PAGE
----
No harnessed seats!: In Sweden we switch from rear facing to forward facing seat around age four or preferably later. This is usually a seat with high back but a booster cushion can also be used in some situations. In Sweden we strongly recommend against harnessed seats for older children. These are less safe, more expensive, more complicated to install and are overall just a poor option unless your child has special needs.

Kids can’t be compared to race car drivers and the neck forces in harnessed seats are enormous. Outside Sweden many ask about placing younger kids in a forward facing seat. There is no reason to place a child below age four in a forward facing seat. Placing a child below age four in a booster cushion or high back booster seat is also a very poor option since fit will be terrible and child is nowhere near mature enough.

New restrictions on booster cushions: There is unfortunately a poor development under way for certification of booster cushions. These shortly need to be certified for the R129 car seat standard with a higher minimum weight and height. Booster cushions are a great and cheap option to keep kids above age 4 much safer.  Every parents should have a couple of booster cushions in the trunk in case some friends need a ride at some point.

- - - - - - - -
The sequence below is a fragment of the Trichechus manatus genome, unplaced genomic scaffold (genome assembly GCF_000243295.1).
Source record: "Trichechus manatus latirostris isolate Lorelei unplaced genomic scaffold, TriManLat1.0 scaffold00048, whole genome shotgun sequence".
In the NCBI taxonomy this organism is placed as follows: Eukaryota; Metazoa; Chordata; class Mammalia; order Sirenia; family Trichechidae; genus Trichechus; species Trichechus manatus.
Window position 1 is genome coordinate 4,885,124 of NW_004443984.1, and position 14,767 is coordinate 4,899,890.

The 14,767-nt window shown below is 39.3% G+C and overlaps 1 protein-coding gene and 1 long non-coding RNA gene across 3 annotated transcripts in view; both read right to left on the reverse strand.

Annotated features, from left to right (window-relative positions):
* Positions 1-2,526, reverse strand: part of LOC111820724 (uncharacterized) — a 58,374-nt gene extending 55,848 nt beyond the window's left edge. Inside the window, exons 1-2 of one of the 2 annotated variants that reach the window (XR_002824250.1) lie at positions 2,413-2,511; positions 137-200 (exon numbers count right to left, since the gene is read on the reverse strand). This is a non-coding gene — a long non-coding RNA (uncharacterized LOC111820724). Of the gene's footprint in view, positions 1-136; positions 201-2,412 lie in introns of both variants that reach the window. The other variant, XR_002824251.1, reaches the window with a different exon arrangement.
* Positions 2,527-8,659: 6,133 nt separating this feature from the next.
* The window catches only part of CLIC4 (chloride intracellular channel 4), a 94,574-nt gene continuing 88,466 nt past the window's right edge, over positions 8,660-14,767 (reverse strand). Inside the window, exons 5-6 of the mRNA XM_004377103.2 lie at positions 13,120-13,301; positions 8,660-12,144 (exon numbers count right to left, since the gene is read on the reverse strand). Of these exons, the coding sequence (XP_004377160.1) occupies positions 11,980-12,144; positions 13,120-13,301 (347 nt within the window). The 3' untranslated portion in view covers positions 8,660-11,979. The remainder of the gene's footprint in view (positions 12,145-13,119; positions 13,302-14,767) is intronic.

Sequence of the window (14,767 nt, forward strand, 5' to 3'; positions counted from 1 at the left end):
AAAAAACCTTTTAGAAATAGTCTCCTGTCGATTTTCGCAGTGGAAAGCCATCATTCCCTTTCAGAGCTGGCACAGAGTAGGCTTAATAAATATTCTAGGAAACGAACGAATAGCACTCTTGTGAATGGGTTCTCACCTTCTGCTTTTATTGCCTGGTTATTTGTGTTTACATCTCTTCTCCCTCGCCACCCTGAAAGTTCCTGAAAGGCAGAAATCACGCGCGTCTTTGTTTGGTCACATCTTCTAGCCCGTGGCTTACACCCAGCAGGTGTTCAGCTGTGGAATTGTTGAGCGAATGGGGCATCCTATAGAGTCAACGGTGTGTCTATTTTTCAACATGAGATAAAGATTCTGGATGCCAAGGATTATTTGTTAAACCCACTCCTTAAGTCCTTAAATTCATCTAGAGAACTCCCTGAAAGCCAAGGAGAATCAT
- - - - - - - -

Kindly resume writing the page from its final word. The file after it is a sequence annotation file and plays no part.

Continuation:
Safety features can be harmful: Todays high back booster cushions have fancy features to improve safety but these can also be harmful and make seats less safe. XP-PAD by Britax is supposed to decrease chest forces. But it can also increase slack dramatically making the seat far less safe. Same with the fourth attachment point between legs of child, called Secure Guard by Britax and also found in seats from BeSafe and Axkid. Will keep hip part of seat belt lower but can also increase slack.  Huge head support is seen as a great safety feature but often make the seats worse. Those who work with seats and hang out at crash test facilities all want head supports to be smaller. But that’s not a great selling point…….

Bulky winter clothing and pretensioners: Bulky winter clothing can affect safety negatively.  Not really a factor in rear facing seats but very important while forward facing.  A thick winter jacket with lots of air can increase slack dramatically and cause huge problems.  Car seats with pretentioners in the seat belt are great for safety.  Parents should not use bulky winter clothing or unbutton jackets so seat belt is snug around body of child.

Size of cushion: When selecting a booster/high back booster length of cushion is important.  If cushion is too long and child smallish it will not be a good fit.  Child will then slide down to feel more comfortable and place back of knees at edge of cushion.  Hip part of the seat belt will then often end up around the abdominals which is very poor for safety.